Thursday, July 26, 2018

Cremant Tour de France Stages 1 & 2: Cremant de Limoux & Cremant de Bordeaux

I really need to start blogging more often.

The Tour de France is almost over already, and although I won't be making it past an estimated stage 5 (pending the amount of Cremants I can find from the Loire Valley in my area), I feel like I am way behind. Life has been crazy hectic in the Concubine household for the past few months: my husband was studying for an exam he wrote in late June and I solo parented so he could focus on studying, and then a plethora of visitors visited the unofficial "Concubine B&B" (now that would be one heck of a name for a B&B!) for a few weeks afterwards. Now that life is calming down a bit, I finally have time to kick off my #cremanttourdefrance and share my tastings!

I decided to start Stage 1 in the Limoux AOP. Located 25km south of the village of Carcassonne, the climate here is influenced by cooling breezes from the Atlantic Ocean, and four varied terroir styles due to its proximity to the Pyrenees foothills. Limoux is also the birthplace of a grape varietal called Mauzac, which is credited to have created the first sparkling wine by the monks of St-Hilaire in 1531. Because of this, Limoux is best known for its sparkling wines. Cremant de Limoux bubblies are generally made using a blend of up to 90% Chardonnay and Chenin Blanc. Secondary grape varietals like Mauzac and Pinot Noir are allowed in the blend to a maximum of 20% (Pinot Noir is allowed up to 10%). Cremant de Limoux is vinified using "Methode Traditionelle", which means that a second fermentation occurs within the bottle, the same way official Champagne is crafted. 

One of the most prominent wineries to craft Cremant de Limoux is Domaine Delmas, located 20 minutes south of Limoux in the village of Antugnac. Their focus is on both Cremant and Blanquette de Limoux wines, but also vinify a still Pinot Noir and Chardonnay.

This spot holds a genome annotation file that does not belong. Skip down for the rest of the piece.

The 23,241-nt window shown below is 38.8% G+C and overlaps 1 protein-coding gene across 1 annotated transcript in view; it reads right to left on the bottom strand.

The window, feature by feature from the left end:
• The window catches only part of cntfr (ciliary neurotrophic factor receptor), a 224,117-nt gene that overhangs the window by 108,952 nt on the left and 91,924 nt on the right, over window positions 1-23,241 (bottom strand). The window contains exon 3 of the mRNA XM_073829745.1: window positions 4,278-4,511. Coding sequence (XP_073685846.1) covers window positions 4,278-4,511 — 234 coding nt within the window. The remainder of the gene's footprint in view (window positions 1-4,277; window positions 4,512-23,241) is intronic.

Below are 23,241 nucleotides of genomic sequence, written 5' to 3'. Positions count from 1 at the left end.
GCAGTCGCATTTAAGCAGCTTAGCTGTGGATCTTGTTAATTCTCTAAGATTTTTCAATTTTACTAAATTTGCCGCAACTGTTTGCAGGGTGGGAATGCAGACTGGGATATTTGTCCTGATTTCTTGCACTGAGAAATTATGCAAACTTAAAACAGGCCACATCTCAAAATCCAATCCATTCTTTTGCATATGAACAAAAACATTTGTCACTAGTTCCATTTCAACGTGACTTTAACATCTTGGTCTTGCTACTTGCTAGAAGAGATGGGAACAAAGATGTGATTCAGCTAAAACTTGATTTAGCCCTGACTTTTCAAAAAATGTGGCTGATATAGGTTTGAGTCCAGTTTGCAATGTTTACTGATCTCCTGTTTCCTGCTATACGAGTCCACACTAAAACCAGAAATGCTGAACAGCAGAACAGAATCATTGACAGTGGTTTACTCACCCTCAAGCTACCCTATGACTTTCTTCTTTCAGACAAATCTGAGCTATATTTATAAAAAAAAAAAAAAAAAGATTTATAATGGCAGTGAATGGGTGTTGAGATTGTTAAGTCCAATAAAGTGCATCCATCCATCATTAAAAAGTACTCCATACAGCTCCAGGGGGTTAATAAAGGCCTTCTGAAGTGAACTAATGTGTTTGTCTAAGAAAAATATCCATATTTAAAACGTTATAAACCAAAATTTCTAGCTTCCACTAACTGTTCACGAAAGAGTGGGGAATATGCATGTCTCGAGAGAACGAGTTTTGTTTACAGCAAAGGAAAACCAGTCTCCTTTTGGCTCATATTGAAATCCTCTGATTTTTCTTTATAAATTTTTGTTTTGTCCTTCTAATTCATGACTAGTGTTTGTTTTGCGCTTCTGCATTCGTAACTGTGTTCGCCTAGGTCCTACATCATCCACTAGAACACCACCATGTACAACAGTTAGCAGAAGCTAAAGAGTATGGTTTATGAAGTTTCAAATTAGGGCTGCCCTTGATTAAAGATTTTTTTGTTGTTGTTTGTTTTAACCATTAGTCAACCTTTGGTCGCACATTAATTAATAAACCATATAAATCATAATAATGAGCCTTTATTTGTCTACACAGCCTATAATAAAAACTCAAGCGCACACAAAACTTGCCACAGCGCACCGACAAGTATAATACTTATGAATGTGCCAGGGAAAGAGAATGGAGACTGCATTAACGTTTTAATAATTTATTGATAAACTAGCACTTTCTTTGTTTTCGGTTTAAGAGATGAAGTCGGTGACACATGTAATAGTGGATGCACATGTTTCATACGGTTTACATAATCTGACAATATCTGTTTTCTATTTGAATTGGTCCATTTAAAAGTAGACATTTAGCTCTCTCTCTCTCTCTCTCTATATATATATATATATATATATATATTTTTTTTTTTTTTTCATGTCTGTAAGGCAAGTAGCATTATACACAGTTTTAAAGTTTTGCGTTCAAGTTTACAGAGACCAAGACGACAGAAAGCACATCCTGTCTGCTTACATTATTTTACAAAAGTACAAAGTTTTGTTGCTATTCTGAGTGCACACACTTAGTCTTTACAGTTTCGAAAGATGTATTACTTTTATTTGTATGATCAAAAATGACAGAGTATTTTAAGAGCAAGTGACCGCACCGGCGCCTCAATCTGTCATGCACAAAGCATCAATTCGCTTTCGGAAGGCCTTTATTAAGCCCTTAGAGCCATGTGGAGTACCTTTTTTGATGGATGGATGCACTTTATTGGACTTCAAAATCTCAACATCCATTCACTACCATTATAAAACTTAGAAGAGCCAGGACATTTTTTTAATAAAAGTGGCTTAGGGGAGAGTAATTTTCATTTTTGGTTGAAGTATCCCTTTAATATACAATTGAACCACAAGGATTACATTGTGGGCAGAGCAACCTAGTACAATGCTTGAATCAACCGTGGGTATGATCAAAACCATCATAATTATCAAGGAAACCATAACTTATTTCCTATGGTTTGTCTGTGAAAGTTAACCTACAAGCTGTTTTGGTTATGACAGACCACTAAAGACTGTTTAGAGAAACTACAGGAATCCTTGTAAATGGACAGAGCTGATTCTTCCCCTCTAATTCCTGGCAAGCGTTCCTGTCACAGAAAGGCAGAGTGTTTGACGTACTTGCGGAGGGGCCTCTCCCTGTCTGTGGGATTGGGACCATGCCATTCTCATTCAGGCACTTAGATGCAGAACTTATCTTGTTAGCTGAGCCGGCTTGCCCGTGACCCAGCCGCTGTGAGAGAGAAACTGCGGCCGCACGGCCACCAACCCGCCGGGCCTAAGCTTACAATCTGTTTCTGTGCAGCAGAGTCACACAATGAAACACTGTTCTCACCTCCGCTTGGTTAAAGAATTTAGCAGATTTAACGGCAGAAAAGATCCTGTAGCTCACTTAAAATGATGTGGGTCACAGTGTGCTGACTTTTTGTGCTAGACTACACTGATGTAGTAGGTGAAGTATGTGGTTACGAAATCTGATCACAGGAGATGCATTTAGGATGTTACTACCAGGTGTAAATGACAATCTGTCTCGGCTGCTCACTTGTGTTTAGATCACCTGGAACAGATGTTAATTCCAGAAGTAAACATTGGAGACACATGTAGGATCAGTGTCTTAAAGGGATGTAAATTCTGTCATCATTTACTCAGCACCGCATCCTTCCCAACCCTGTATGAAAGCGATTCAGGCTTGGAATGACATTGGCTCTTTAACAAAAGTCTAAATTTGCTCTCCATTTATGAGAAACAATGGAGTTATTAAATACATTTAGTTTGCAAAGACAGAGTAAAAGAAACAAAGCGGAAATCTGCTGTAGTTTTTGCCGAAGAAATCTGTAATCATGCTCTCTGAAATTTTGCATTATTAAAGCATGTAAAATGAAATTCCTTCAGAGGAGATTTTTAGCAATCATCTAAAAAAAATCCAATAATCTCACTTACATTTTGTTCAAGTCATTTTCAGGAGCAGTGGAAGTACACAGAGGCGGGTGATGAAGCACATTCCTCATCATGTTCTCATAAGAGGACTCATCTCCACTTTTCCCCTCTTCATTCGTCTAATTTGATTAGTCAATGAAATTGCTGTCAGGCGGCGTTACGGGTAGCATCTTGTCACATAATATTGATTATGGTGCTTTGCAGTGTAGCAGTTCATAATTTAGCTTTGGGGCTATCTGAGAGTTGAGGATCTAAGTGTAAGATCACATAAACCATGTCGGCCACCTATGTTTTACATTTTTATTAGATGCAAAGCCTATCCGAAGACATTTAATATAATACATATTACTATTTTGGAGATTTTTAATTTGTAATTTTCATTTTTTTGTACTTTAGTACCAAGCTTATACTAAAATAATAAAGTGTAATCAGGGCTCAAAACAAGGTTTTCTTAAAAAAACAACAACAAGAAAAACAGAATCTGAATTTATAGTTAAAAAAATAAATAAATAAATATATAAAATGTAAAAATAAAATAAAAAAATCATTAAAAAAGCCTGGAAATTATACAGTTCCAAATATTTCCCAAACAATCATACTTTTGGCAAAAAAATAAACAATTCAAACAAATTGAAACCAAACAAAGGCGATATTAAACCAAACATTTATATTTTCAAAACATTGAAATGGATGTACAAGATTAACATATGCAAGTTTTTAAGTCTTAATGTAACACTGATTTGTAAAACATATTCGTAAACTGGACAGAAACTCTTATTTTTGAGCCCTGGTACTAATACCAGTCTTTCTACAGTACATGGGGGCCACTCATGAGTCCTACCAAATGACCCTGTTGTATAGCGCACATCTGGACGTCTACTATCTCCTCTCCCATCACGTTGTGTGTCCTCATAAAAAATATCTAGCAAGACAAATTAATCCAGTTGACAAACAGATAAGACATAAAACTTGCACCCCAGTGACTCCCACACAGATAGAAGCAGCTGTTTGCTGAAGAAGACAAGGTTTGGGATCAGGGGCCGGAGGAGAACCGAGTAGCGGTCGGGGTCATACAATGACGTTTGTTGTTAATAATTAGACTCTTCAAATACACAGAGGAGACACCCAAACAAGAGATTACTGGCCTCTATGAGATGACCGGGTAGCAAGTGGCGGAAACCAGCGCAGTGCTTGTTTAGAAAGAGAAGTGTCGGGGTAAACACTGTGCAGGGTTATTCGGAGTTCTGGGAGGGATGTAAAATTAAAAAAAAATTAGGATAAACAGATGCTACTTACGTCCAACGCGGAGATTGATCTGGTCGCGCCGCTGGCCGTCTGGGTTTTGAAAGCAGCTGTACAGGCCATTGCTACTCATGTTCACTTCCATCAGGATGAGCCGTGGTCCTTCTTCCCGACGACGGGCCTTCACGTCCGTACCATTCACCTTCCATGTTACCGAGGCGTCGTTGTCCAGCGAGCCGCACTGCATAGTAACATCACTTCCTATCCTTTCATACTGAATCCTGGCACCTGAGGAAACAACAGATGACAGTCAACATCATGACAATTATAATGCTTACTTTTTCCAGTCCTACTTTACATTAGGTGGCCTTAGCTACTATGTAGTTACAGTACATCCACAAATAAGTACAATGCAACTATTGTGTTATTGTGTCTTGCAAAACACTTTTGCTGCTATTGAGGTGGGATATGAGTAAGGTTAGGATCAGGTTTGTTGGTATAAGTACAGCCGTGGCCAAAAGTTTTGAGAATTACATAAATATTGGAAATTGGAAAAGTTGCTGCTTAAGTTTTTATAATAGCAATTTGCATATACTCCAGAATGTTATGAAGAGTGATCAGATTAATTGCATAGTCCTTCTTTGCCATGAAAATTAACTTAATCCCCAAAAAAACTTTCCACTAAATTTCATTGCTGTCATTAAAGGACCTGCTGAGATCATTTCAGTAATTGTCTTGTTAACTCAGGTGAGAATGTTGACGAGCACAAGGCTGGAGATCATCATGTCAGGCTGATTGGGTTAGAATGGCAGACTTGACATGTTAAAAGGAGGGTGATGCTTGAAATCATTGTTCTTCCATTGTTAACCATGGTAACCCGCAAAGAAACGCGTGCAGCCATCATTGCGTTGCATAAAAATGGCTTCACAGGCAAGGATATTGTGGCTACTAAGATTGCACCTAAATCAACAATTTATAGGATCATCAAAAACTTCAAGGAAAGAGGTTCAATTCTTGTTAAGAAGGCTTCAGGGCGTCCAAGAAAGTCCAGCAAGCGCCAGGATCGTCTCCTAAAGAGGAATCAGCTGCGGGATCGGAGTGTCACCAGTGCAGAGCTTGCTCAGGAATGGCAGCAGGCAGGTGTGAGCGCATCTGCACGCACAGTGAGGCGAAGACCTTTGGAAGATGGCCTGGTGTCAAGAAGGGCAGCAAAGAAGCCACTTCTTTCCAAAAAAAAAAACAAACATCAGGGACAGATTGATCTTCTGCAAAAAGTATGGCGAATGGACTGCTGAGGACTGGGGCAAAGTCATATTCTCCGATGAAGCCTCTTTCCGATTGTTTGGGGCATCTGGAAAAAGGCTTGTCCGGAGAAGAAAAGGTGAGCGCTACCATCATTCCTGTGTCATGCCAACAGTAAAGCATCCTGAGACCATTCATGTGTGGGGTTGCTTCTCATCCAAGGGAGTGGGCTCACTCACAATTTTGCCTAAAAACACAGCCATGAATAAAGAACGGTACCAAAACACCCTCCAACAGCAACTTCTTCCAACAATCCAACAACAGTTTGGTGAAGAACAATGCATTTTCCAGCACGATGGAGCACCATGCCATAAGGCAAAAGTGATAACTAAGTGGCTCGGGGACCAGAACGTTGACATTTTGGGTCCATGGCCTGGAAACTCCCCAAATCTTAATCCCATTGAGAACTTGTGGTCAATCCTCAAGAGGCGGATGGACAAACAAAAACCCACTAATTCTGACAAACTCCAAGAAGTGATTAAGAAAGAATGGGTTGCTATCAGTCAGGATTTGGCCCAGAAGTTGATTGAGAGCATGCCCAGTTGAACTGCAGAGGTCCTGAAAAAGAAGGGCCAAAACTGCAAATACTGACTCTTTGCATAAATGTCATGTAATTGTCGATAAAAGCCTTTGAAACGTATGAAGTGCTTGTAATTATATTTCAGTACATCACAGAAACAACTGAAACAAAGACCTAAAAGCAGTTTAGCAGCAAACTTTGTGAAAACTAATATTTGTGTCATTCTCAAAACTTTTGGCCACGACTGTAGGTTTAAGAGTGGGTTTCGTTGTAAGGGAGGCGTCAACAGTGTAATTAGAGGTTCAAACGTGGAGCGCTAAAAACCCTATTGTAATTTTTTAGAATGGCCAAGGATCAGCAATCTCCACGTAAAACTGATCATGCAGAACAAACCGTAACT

The Cuvee des Sacres Delmas is composed of Chardonnay, Chenin Blanc, Pinot Noir and Mauzac. Honeyed notes of banana, melon, and a hint of toasted almonds dance on the palate. The bracing acidity on this cremant, as well as the aggressive mousse, pairs well with rich cheeses and seafood in cream sauce. But don't let the intensity fool you; this gem is very approachable and easy to drink!

Limoux is also known for creating another type of bubbly named "Blanquette de Limoux". Blanquette wines are vinified from the Mauzac grape, with a bit of Chardonnay blended in. The wine is aged for 8 months on its lees in old oak barrels. 


The 2011 Cuvee Memoire Blanquette de Limoux also starts off with aromas of honeyed stone fruits, but the flavour profile changes to green apple, lime zest and a strong, steely backbone on the palate. Delicate bubbles (aka "mousse") and crisp, yet refreshing acidity round out the mouthfeel, leading to a strong finish. I enjoyed the Cuvee Memoire on a hot summer's evening, relaxing on my back deck. It was the perfect pairing!

From there, my tour traveled east to Bordeaux. Cremant de Bordeaux was established as an appellation in 1990. The wine varietals allowed in the blend are Sauvignon Blanc, Semillon, Ugni Blanc, Colombard, and Muscadelle, creating a more unique flavour profile than what can be found in other Cremant appellations.



And a very unique flavour profile was delivered with the Xavier Milhade Cremant de Bordeaux! A blend of Sauvignon Blanc, Semillon and Muscadelle, prominent floral aromas lead into notes of navel oranges and cantaloupe melon, encased in a mineral mid-palate. The acidity was racy, with delicate mousse. This wine was a treat for me as Cremant de Bordeaux wines are very hard to find in my location!

Now that I have cycled through the better part of Southern France, it's time to head north towards the Loire Valley. Stay tuned for Stage 3, in the coming few weeks!  

Cheers! 

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